A revolutionary neck collar designed to ease pain and make everyday tasks such as eating and communicating much easier for patients living with motor neurone disease (MND) is now available to healthcare professionals and individuals across the world. The Head Up collar is the first of its kind and has been brought to market as a result of an innovative five-year project by the University of Sheffield, Sheffield Hallam University and the NIHR Devices for Dignity (D4D) MedTech Co-operative, which is hosted by Sheffield Teaching Hospitals.
Patients with MND helped to design the unique collar which, unlike those currently available, offers personalised support to the collection of small muscles in the neck which are particularly vulnerable to the wasting effects of the debilitating disease.
Following a successful multi-centre clinical trial the collar has been made available to purchase from Chesterfield-based manufacturing company TalarMade, who have more than 30 years’ experience in developing clinical innovations for use in rehabilitative and orthotic practice. The neck support collar was trialled in 10 sites across the UK and in Ireland and was very positively received by patients, carers and professionals.
MND is a debilitating condition that destroys the cells that control movement, leaving sufferers unable to move, walk, talk and eventually breathe. Treatments are very limited, and most patients with the disease are only expected to live two to five years after diagnosis. A frequent problem caused by MND is the loss of strength in the neck, causing patients heads to droop to the side or the front. Until now, many head supports available to MND patients resemble the restrictive braces used after a trauma – such as a car crash. Alternatives include soft fabric collars.
The trauma collars typically restrict any residual head movement with many patients finding them very uncomfortable, bulky and visually unappealing and therefore choose not to wear them. The soft fabric collars offer little support and tend to make patients feel hot and sweaty. MND patients experiencing problems with the existing collars approached clinicians and researchers from the University of Sheffield and Sheffield Teaching Hospitals Foundation Trust who, with the help of designers from Sheffield Hallam University, have invented the pioneering collar.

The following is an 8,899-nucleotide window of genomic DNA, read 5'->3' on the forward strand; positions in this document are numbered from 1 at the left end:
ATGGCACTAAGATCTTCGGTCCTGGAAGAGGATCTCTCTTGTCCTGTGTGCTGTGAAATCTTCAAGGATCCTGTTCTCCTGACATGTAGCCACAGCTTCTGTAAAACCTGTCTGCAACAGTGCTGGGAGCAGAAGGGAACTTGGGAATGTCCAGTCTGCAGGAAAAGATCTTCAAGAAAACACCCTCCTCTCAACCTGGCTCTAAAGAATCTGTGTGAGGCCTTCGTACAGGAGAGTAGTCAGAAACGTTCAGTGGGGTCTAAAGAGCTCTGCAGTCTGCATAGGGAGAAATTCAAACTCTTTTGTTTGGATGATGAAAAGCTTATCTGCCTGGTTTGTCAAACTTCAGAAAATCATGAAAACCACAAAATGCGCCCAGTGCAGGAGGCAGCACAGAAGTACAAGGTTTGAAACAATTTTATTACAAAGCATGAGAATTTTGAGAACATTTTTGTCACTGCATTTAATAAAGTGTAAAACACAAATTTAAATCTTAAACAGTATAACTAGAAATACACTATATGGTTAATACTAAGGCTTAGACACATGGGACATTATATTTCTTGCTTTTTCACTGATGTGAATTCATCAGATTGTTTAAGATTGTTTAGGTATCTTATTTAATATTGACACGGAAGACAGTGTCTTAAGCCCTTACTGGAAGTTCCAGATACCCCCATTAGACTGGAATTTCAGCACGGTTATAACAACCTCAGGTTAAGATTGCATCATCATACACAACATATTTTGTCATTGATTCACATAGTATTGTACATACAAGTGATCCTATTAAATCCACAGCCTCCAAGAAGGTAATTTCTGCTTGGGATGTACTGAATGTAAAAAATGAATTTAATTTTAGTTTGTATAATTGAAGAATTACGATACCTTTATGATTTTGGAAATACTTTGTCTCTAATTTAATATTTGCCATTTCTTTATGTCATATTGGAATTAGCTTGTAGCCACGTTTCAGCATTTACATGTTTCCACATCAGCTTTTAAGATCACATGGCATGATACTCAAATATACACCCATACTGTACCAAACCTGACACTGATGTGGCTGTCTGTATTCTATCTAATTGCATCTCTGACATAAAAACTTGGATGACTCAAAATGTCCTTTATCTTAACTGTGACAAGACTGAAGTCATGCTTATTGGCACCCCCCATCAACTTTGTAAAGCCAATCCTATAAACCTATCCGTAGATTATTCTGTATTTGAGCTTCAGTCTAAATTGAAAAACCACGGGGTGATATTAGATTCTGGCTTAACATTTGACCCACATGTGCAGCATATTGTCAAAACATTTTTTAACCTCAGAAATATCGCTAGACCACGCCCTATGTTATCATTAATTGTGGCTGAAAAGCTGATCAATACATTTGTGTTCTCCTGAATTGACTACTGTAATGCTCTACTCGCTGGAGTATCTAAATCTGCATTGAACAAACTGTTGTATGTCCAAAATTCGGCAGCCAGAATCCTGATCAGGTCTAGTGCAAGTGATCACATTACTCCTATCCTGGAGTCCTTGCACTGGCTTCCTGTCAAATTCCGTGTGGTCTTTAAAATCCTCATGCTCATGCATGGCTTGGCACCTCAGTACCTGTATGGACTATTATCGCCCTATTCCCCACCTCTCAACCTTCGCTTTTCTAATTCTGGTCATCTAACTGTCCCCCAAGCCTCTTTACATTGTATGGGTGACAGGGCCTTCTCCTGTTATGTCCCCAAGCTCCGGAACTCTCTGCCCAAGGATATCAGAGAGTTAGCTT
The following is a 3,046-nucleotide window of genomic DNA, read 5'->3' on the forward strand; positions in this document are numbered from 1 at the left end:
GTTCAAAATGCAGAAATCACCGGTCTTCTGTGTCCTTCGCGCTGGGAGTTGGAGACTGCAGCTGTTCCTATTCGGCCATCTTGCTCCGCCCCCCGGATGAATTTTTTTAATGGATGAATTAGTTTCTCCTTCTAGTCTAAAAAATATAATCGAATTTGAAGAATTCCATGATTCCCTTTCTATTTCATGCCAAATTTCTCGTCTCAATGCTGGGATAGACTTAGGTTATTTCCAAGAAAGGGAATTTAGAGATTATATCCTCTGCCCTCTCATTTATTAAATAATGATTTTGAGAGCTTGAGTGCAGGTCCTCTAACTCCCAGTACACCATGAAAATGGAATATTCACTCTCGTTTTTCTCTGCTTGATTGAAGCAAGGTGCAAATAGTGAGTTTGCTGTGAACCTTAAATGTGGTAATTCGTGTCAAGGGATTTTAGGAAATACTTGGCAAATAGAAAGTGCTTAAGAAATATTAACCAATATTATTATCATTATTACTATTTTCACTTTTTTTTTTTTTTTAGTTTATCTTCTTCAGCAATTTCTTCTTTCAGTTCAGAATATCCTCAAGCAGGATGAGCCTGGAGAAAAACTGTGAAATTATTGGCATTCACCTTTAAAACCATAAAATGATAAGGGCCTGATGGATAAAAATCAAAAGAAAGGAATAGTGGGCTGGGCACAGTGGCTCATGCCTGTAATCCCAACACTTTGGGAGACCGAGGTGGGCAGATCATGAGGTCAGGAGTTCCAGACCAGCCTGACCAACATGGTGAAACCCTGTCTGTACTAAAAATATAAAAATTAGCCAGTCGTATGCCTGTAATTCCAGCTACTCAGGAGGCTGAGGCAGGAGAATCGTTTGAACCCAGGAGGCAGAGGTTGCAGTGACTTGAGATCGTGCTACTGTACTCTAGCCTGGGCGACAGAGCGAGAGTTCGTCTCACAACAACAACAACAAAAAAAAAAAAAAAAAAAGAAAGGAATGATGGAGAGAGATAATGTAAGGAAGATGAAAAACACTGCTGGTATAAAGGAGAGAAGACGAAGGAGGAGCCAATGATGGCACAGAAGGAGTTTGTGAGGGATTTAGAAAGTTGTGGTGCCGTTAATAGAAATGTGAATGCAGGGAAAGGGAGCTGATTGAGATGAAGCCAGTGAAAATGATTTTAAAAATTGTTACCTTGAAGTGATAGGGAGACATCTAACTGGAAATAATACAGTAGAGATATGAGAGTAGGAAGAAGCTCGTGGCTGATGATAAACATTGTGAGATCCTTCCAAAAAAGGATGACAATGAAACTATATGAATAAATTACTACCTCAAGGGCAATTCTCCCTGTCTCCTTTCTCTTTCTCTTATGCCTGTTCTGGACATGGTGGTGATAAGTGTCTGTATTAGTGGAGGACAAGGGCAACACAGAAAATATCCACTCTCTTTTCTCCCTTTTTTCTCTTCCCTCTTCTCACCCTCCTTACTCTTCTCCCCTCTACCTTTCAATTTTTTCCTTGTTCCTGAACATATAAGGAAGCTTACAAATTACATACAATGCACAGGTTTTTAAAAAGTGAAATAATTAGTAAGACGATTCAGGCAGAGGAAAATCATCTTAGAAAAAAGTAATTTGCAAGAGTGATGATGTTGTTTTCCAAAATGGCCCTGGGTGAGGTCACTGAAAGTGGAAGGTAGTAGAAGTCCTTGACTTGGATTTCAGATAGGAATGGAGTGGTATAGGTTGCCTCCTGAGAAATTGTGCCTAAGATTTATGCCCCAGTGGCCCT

Lead clinician in the Head Up project, Chris McDermott, Professor of Translational Neurology at the University of Sheffield and Consultant Neurologist at Sheffield Teaching Hospitals, said: “MND is a terrible disease, and what we need is a cure that stops people from dying from the condition. While something like this collar is not going to change the disease course, we hope it will help improve patients’ quality of life and help them get the most out of what they can do. We listened to what matters to them and what will have the greatest impact on their quality of life. “The special collaboration of leading clinicians, researchers, designers, manufacturers and the patients themselves have been working tirelessly for the past five-years to bring the idea to life.”
Professor McDermott, who is also the Deputy Director of the NIHR Sheffield Biomedical Research Centre – the UK’s only Biomedical Research Centre dedicated to Neurology – added: “The concept itself seems extremely simple and we couldn’t believe something like this hadn’t been developed and patented before. We are hoping the collar will continue to evolve and be improved as further advances are made, however the feedback we have already received from patients is extremely promising and it is wonderful to hear the impact it is already having on their lives.”
Manufacturer TalarMade enhanced the original design of the Head Up collar to provide patients with extra comfort, better aesthetics and the use of Outlast thermal regulatory material in order to keep patients cool. TalarMade Managing Director, Ian Leddy, said: “When TalarMade became involved in the project, we were able to quickly identify a number of material improvements to the original prototype based on our vast knowledge of material technology and technical design within the orthopaedic marketplace. We used Outlast technology which is a temperature regulating material designed initially for NASA to line space suits. It uses phase change materials that absorb, store and release heat for optimal thermal comfort. The improvements we made to the collar included support struts which can be moulded to form fit any shape, a microgrip lining to the struts to allow multiple re-positioning without slippage and changes to the fastening to allow for better conformity and fitting to the individual patient. “The combination of all of these materials has resulted in a fantastic product which will deliver high levels of patient outcome and compliance.”
Source: University of Sheffield